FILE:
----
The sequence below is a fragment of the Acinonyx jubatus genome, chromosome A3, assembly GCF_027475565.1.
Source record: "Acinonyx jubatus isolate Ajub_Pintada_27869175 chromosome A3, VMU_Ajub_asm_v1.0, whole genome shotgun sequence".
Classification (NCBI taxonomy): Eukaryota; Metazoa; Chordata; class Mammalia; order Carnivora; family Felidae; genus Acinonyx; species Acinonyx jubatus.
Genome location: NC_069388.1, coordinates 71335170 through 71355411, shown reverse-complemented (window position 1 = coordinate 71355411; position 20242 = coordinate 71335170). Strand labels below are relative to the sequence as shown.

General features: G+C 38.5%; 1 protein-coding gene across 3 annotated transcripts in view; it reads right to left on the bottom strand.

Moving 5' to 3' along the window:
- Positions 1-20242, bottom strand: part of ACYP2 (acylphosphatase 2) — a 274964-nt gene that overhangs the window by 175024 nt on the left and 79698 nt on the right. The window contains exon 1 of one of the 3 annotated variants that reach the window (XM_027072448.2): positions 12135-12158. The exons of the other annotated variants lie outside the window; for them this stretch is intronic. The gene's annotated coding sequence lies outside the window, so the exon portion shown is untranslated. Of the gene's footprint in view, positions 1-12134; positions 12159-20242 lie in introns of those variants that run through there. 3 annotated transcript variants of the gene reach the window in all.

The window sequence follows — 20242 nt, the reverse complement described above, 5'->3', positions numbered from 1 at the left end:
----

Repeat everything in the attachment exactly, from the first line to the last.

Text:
The sequence below is a fragment of the Acinonyx jubatus genome, chromosome A3, assembly GCF_027475565.1.
Source record: "Acinonyx jubatus isolate Ajub_Pintada_27869175 chromosome A3, VMU_Ajub_asm_v1.0, whole genome shotgun sequence".
Classification (NCBI taxonomy): Eukaryota; Metazoa; Chordata; class Mammalia; order Carnivora; family Felidae; genus Acinonyx; species Acinonyx jubatus.
Genome location: NC_069388.1, coordinates 71335170 through 71355411, shown reverse-complemented (window position 1 = coordinate 71355411; position 20242 = coordinate 71335170). Strand labels below are relative to the sequence as shown.

General features: G+C 38.5%; 1 protein-coding gene across 3 annotated transcripts in view; it reads right to left on the bottom strand.

Moving 5' to 3' along the window:
- Positions 1-20242, bottom strand: part of ACYP2 (acylphosphatase 2) — a 274964-nt gene that overhangs the window by 175024 nt on the left and 79698 nt on the right. The window contains exon 1 of one of the 3 annotated variants that reach the window (XM_027072448.2): positions 12135-12158. The exons of the other annotated variants lie outside the window; for them this stretch is intronic. The gene's annotated coding sequence lies outside the window, so the exon portion shown is untranslated. Of the gene's footprint in view, positions 1-12134; positions 12159-20242 lie in introns of those variants that run through there. 3 annotated transcript variants of the gene reach the window in all.

The window sequence follows — 20242 nt, the reverse complement described above, 5'->3', positions numbered from 1 at the left end: